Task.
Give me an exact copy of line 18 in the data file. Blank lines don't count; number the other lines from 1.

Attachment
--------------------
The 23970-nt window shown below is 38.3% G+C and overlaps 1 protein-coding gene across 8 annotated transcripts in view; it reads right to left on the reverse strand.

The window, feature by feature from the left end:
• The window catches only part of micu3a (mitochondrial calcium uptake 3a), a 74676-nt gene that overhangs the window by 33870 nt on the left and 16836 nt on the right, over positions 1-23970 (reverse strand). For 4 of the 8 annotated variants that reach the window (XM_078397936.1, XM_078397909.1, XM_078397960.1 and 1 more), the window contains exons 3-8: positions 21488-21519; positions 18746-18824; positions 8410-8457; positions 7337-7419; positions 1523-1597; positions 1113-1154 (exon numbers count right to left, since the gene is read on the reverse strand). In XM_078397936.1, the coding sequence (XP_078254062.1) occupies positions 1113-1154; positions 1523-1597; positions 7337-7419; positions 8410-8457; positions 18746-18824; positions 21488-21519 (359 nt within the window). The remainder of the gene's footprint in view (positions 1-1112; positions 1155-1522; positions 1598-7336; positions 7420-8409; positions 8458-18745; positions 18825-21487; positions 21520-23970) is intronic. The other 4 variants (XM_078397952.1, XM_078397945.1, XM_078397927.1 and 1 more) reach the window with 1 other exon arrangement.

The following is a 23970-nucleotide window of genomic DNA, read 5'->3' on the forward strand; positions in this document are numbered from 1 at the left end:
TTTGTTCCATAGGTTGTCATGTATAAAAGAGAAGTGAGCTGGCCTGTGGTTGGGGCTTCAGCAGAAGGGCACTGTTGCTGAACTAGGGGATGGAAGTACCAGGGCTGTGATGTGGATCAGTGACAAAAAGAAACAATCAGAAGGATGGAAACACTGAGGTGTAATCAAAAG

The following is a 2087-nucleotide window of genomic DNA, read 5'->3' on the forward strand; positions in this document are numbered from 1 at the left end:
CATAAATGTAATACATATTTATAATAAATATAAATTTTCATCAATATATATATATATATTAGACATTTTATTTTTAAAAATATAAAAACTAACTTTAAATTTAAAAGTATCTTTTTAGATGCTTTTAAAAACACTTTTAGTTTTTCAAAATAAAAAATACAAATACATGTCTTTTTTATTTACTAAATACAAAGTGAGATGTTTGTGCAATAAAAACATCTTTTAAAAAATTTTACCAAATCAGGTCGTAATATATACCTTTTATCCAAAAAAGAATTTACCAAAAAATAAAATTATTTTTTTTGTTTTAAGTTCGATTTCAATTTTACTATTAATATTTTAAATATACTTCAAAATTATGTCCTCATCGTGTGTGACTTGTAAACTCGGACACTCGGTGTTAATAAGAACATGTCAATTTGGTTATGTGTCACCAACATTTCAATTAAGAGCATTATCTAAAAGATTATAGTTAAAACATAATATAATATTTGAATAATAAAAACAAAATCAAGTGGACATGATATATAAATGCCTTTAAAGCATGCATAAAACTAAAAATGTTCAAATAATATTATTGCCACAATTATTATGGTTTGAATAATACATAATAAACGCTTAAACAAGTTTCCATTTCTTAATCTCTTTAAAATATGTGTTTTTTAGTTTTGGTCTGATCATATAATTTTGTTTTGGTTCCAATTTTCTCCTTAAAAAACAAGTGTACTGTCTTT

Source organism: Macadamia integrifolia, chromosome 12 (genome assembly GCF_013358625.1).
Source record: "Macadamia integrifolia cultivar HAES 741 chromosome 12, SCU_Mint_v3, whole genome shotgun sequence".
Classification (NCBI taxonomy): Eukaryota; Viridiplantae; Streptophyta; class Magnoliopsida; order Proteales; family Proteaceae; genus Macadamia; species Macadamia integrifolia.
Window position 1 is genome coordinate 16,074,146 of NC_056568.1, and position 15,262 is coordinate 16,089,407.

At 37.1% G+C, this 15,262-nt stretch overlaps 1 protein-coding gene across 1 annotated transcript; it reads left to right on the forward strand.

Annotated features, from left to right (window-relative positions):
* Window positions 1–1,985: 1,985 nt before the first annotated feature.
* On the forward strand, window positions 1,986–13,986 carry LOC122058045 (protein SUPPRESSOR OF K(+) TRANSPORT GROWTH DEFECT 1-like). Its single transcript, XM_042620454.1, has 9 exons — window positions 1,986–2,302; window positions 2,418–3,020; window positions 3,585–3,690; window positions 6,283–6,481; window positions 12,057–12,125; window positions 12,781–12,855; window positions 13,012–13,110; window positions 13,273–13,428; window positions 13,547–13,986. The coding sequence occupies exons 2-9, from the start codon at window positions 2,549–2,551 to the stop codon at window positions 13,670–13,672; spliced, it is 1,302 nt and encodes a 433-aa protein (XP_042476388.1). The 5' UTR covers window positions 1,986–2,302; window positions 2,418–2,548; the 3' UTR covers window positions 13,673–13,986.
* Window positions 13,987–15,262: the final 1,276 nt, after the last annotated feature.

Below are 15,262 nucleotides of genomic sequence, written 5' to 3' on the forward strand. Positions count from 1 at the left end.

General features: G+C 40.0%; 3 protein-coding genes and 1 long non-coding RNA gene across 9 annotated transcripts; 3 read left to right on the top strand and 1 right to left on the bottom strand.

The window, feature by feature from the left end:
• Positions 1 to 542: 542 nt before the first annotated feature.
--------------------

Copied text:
General features: G+C 40.0%; 3 protein-coding genes and 1 long non-coding RNA gene across 9 annotated transcripts; 3 read left to right on the top strand and 1 right to left on the bottom strand.